Flanker Round-Up: Tom Ford Private Blend Fleur de Portofino Acqua and Sole di Positano Acqua

There has been an interesting trend among the Tom Ford Private Blend collection; flankers.  In what has been one of the, arguably, most influential perfume collections the recent choice to release flankers stands out. In most of the cases it has been to make “intense” or “eau” forms indicating darker or lighter. The ones they’ve chosen to do that with allow for a choice between styles with similar construction at different volumes. The sub-collection which has seen the most flankers are the blue bottled Neroli Portofino collection. These flankers have had “acqua” appended to their name. While it might seem natural to think this means aquatic it generally doesn’t. It means a subtle shifting of ingredients. It makes it a true kind of flanker. This month’s Flanker Round-Up covers the two most recent additions to the neroli Portofino sub-collection.

Tom Ford Private Blend Fleur de Portofino Acqua

What I enjoyed about the original Fleur de Portofino was it was the most floral of the Neroli Portofino collection. It was an exuberant floral collage that remains a favorite. For Fleur de Portofino Acqua the exuberant florals remain but they are shifted in concentration to create a similar style as in the original.

The same summery citrus mélange is back in all its glorious tart juiciness. The difference is violet leaf is given more presence which teases out the green undercurrents inherent within the citrus accord. The key combination in the original was the honey nuance of acacia attached to honey in the base. For Fleur de Portofino Acqua, orange blossom joins with the acacia in equal presence. It provides a clearer connection to the citrus on top through to the honey in the base.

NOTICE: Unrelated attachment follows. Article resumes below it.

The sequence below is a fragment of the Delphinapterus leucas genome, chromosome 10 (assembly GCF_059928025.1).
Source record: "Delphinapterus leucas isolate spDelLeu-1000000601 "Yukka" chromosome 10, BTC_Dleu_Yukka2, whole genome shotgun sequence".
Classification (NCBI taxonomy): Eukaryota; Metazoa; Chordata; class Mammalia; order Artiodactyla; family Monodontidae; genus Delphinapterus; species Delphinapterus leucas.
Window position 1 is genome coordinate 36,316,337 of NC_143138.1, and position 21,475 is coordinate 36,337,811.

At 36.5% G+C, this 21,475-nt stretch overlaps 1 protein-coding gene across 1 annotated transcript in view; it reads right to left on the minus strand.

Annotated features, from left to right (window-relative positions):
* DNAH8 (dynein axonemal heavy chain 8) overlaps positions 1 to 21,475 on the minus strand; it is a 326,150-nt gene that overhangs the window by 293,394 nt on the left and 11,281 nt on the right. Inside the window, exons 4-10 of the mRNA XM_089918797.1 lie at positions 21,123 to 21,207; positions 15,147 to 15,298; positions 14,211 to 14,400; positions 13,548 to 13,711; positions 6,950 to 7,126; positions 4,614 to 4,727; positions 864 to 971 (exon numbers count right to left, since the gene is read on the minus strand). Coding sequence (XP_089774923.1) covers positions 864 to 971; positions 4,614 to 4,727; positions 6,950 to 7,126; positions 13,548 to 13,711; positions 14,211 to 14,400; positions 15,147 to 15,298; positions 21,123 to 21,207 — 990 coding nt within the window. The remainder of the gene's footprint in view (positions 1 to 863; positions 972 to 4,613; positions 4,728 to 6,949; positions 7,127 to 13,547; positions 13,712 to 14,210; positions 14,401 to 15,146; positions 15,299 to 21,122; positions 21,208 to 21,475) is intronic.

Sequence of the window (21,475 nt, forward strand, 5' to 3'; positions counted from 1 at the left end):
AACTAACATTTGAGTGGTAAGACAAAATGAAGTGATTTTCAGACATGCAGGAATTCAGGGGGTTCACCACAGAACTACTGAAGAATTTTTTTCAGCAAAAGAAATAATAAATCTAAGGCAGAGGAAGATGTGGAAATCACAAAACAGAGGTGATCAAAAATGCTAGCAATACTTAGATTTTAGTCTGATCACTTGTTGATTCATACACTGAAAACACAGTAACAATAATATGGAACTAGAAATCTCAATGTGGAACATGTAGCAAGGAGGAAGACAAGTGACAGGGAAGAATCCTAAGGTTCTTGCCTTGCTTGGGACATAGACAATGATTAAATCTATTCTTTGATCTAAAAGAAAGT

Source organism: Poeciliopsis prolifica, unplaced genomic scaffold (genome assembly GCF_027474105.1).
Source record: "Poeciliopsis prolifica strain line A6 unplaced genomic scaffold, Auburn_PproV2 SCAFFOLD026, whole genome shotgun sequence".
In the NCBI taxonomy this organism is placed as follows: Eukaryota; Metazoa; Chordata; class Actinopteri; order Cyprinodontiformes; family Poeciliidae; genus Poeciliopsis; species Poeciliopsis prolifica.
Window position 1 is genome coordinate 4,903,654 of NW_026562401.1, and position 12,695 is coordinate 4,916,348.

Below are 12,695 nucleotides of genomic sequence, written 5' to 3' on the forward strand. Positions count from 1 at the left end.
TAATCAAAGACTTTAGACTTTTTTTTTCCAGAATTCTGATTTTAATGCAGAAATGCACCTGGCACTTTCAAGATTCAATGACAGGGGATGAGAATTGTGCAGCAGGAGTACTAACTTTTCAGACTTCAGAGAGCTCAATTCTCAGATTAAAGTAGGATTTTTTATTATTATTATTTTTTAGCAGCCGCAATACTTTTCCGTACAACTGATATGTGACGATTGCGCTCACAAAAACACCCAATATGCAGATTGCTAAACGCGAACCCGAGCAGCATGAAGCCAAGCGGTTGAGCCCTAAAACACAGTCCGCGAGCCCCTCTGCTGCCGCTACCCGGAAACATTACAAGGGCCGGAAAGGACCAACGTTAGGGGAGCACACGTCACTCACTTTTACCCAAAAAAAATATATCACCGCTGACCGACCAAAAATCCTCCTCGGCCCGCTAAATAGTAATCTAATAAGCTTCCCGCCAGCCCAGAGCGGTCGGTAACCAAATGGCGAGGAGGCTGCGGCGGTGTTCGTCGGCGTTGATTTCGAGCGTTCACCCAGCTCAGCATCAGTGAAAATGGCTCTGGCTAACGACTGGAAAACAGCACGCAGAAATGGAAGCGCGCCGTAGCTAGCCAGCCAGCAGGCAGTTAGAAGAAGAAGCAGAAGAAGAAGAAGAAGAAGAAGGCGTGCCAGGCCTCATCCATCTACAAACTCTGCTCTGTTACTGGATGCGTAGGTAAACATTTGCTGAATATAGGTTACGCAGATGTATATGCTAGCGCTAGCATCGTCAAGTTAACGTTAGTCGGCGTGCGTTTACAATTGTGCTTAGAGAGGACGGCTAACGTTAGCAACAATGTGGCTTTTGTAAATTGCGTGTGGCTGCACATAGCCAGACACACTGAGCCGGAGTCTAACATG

Fleur de Portofino Acqua remains a fantastic summer floral like the original.

Tom Ford Private Blend Sole di Positano Acqua

Sole di Positano is more emblematic of the overall Mediterranean aesthetic which runs through the Neroli Portofino collection. Especially with the classic citrus-floral-woody axis upon which many of this type of fragrance spins upon. Sole di Positano Acqua doesn’t disrupt this but it adds a little more to the bones of the original.

Sparkling lemon and bitter orange open the new version with an enhanced amount of shiso leaf. The sharp green quality of the shiso finds purchase among the brilliant tartness of the lemon. It accentuates the sunniness of the citrus. In the original I mentioned I liked the use of the lighter versions of jasmine and ylang-ylang. In the new one, versions of both florals which have a slight tint of the indoles inherent in both are used. It works because of the presence of the higher concentration of the shiso. It all coalesces into a sandalwood base with some moss growing on it.

Sole di Positano Acqua is an overall greener version than the original.

Disclosure: this review was based on samples provided by Nordstrom.

Mark Behnke

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